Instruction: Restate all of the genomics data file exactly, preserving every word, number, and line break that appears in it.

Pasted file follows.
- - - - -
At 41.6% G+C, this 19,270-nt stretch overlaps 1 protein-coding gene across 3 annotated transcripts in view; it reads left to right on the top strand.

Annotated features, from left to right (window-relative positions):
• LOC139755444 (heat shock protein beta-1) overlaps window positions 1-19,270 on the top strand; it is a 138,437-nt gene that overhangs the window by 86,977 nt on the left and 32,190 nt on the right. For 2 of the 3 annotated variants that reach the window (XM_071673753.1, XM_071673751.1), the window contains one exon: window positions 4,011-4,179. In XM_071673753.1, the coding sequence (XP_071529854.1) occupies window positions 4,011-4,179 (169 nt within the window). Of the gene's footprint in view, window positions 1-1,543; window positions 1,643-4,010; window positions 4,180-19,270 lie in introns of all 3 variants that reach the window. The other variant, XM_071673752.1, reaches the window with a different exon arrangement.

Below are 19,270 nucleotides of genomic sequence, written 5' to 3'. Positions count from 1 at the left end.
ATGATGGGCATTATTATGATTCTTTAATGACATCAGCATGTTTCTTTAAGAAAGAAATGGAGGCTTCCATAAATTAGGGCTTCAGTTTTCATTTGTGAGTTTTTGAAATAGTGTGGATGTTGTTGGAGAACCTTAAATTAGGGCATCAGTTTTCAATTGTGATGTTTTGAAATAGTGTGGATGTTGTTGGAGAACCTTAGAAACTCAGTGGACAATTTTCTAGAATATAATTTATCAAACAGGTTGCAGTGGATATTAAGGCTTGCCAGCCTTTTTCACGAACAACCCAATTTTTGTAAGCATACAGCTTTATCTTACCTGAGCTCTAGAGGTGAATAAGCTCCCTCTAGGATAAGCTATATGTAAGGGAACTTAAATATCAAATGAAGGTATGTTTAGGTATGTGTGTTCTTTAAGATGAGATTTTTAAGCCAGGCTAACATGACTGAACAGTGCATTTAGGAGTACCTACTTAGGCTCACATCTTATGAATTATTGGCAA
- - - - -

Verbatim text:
At 41.6% G+C, this 19,270-nt stretch overlaps 1 protein-coding gene across 3 annotated transcripts in view; it reads left to right on the top strand.

Annotated features, from left to right (window-relative positions):
• LOC139755444 (heat shock protein beta-1) overlaps window positions 1-19,270 on the top strand; it is a 138,437-nt gene that overhangs the window by 86,977 nt on the left and 32,190 nt on the right. For 2 of the 3 annotated variants that reach the window (XM_071673753.1, XM_071673751.1), the window contains one exon: window positions 4,011-4,179. In XM_071673753.1, the coding sequence (XP_071529854.1) occupies window positions 4,011-4,179 (169 nt within the window). Of the gene's footprint in view, window positions 1-1,543; window positions 1,643-4,010; window positions 4,180-19,270 lie in introns of all 3 variants that reach the window. The other variant, XM_071673752.1, reaches the window with a different exon arrangement.

Below are 19,270 nucleotides of genomic sequence, written 5' to 3'. Positions count from 1 at the left end.
ATGATGGGCATTATTATGATTCTTTAATGACATCAGCATGTTTCTTTAAGAAAGAAATGGAGGCTTCCATAAATTAGGGCTTCAGTTTTCATTTGTGAGTTTTTGAAATAGTGTGGATGTTGTTGGAGAACCTTAAATTAGGGCATCAGTTTTCAATTGTGATGTTTTGAAATAGTGTGGATGTTGTTGGAGAACCTTAGAAACTCAGTGGACAATTTTCTAGAATATAATTTATCAAACAGGTTGCAGTGGATATTAAGGCTTGCCAGCCTTTTTCACGAACAACCCAATTTTTGTAAGCATACAGCTTTATCTTACCTGAGCTCTAGAGGTGAATAAGCTCCCTCTAGGATAAGCTATATGTAAGGGAACTTAAATATCAAATGAAGGTATGTTTAGGTATGTGTGTTCTTTAAGATGAGATTTTTAAGCCAGGCTAACATGACTGAACAGTGCATTTAGGAGTACCTACTTAGGCTCACATCTTATGAATTATTGGCAA